Isang Yun: Works for flutes. Attaca Babel 9056-3 (1990), no barcode
Recorded 1989, Veenendaal, The Netherlands
1. Pezzo Fantasioso for two instruments with bass ad libitum (1988). Rien de Reede, Thies Roorda (flute), Daniel Esser (cello)
2. Inventionen for two flutes (1983). Rien de Reede & Thies Roorda
3. Salomo for alto flute (1978). Machiko Takahashi
4. Quartet for flutes (1986). Rien de Reede, Thies Roorda, Machiko Takahashi, Harrie Starreveld
5. Novellette for flute (alto flute), harp, ad libitim violin and cello (1980). Thies Roorda (flute), Gerda Ockers (harp), Daniel Esser (cello), Johan Kracht (violin), dir. Ernst van Tiel
Moments of ineffable beauty
27 August 2016
Korean composer Isang Yun (1917-1995) invented a unique style, combining the most cutting-edge avant-garde and the melismatic traditions from Korean court music. It produced, especially in Yun’s later years, music of striking originality and confounding beauty, and of this these works for flute offer a great testimony. The CD collates works composed from 1978 to 1988, the last one (Pezzo Fantasioso) completed just a year before the recording.
The flute(s) suits Yun, because their blend can go from the sensuously caressing to the mysteriously other-worldly in the high registers and to the piercingly vehement. Pezzo Fantasioso (track 1) is enigmatic, subtly nostalgic and dreamy, softly playing, and replete with Yun’s stylistic signature, the flourishing and frantic melismata in the highest flute registers. The four Inventionen for two flutes (track 2, 1983) offer much of the same. They are in fact Etudes, each Invention exploring a different technique or effect, “Trills” (sounding like frantic exotic birds), “Glissandi” (starting at 4:12, again enigmatic, subtly nostalgic and dreamy, with moments of greater agitation), “Appoggiaturas” (“Vorschläge” can also be translated by “grace notes”, 8:48, agitated and anguished), “Harmony” (12:42, softly caressing). Softly caressing is also how the Quartet for flutes begins (track 4, 1986), before escalating to more agitated heights, again sounding like a voluble and frantic aviary from another world. Although traversing the same moods and tonal colors, Salomo for solo alto flute (1978, track 3) is more austere, because the solo instrument is offered nothing to blend with. Finally comes Novellette (1980, track 5), a duet for alto flute and harp, which offers moments of ineffable beauty, with its two ad lib strings (violin and cello) placed in a distant background, besides moments of great vehemence.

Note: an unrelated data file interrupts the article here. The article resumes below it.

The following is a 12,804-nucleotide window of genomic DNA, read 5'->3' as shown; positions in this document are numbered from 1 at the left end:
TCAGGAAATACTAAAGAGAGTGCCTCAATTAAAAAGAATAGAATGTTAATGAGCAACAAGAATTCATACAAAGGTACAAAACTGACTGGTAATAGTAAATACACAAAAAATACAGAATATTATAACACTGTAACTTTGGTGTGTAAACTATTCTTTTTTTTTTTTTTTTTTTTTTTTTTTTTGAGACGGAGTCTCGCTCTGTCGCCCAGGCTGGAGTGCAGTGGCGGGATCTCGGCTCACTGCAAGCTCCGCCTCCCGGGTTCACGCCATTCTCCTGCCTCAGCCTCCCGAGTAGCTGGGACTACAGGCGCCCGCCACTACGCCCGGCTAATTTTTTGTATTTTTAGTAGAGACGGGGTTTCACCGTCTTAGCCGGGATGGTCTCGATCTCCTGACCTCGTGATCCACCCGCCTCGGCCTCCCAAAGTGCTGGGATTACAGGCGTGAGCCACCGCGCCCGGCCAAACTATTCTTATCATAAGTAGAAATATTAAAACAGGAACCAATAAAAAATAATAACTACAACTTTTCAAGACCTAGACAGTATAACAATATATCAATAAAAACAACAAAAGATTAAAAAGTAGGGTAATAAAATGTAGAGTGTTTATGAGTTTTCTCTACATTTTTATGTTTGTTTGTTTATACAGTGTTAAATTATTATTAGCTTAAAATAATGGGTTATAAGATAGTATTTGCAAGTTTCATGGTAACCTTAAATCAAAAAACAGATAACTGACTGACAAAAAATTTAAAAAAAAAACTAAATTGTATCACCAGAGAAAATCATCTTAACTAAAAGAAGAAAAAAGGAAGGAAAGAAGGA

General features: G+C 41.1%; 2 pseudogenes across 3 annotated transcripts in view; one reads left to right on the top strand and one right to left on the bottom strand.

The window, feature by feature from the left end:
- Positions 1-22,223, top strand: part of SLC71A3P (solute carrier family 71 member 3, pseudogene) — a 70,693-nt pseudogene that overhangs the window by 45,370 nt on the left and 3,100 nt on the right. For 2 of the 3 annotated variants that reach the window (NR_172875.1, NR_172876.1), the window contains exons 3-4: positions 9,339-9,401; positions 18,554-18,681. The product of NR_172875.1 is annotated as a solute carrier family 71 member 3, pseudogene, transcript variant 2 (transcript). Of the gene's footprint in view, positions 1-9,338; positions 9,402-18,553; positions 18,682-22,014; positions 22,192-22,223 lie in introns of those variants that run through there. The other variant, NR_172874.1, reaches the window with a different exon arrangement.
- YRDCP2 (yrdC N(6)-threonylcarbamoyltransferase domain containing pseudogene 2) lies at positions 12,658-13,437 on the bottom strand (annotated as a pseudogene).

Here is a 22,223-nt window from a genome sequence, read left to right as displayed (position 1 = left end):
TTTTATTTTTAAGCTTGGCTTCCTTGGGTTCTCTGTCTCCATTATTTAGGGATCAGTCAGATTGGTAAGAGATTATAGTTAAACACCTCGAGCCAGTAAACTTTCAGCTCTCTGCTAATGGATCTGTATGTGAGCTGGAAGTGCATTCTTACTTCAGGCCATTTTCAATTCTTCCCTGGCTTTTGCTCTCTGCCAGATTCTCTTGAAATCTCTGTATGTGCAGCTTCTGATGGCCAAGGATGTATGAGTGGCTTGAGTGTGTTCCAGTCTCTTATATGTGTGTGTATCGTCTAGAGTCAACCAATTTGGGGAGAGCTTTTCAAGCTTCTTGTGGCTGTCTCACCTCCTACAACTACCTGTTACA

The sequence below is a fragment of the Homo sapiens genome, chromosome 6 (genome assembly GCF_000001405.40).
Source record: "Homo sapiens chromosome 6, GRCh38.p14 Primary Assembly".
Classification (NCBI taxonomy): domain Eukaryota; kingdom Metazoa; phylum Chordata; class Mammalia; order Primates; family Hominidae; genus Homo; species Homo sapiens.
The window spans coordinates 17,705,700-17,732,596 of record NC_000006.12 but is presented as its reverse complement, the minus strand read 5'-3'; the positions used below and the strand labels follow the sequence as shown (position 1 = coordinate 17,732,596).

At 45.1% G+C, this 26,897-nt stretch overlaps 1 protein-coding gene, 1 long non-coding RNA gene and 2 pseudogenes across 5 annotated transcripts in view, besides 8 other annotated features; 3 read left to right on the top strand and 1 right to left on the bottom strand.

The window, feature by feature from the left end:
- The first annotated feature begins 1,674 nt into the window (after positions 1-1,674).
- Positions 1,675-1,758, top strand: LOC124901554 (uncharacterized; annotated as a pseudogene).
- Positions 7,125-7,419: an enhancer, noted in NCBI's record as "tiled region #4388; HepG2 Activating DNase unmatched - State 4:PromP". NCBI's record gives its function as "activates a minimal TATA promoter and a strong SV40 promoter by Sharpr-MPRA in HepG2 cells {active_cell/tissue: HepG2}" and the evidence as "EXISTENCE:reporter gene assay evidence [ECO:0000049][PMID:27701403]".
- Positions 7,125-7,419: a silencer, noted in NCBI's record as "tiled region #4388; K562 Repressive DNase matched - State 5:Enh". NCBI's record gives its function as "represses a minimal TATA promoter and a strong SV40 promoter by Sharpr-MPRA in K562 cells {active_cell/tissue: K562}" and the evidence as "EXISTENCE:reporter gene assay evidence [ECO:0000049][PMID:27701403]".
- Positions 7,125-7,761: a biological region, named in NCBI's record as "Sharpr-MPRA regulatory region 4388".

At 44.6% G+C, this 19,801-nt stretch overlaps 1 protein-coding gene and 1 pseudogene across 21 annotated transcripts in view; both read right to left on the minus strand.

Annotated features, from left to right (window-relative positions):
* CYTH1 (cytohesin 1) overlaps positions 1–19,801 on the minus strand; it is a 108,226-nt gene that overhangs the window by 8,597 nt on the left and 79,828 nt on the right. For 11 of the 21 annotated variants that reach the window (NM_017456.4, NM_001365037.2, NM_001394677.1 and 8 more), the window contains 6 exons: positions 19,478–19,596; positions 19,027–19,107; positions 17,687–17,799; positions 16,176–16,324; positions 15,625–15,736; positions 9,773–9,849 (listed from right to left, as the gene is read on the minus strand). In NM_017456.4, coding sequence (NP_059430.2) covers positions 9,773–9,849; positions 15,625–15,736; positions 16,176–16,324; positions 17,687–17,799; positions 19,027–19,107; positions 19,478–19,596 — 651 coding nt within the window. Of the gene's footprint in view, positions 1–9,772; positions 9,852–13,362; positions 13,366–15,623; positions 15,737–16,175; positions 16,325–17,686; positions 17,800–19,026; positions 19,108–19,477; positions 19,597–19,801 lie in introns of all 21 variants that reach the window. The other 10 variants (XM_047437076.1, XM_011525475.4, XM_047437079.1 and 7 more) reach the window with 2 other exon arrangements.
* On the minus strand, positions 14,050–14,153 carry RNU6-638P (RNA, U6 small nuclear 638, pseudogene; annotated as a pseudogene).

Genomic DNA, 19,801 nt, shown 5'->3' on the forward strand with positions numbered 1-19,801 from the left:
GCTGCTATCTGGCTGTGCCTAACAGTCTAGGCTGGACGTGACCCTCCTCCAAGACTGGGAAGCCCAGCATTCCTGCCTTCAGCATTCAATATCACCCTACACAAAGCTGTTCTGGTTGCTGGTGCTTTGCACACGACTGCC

“CD recorded in close collaboration with Isang Yun” conclude the liner notes. The other recordng that I have of Pezzo Fantasioso, played by the Albert Schweitzer woodwind quintet on Cpo 999 184-2 (barcode 761203918423), isn’t exactly comparable to this one, because there the lineup is oboe, clarinet and bassoon. The gentle softness and dreamy quality of the flutes lend a particular beauty to the version for two flutes and cello here. I also have another recording for both Salomo and Novellette. Machiko Takahashi here plays Salomo with occasionally more forcefulness but also more tonal firmness and cleanness than Roswitha Staege on Camerata 32CM-109, Compositions of Isang Yun-9 (reissued on Camerata CMCD-50029, Art of Isang Yun-6, barcode 796825721823), whose tone is rounder and mellower, but whose close recording pickup exposes at times the huge vibrating lack of homogeneity of her tonal production – you can really hear the dynamic oscillations of the sound emanating from her instrument. Novellette was also recorded by Roswitha Staege, now on Capriccio 67116. Preference for either is very subjective, with maybe a slight nudge if favor of the Attacca Babel recording, which affords slightly more refinement to the instruments, with the harp sounding more crystalline, the “distancing” effect of the two strings rendered with slightly more eeriness, whereas the sound is thicker in the tutti fortes on Capriccio, more in your ears. Then, Attacca Babel’s all-flute program is certainly more coherent, and immensely attractive (although, as with all great composers, it is permissible, and even advisable, to have more than one version in your collection). All the music gathered here is fascinating, enrapturing, I find it profoundly original, and no lover of contemporary flute (or just flute, or just contemporary music, or just music) should miss it. TT 70 minutes.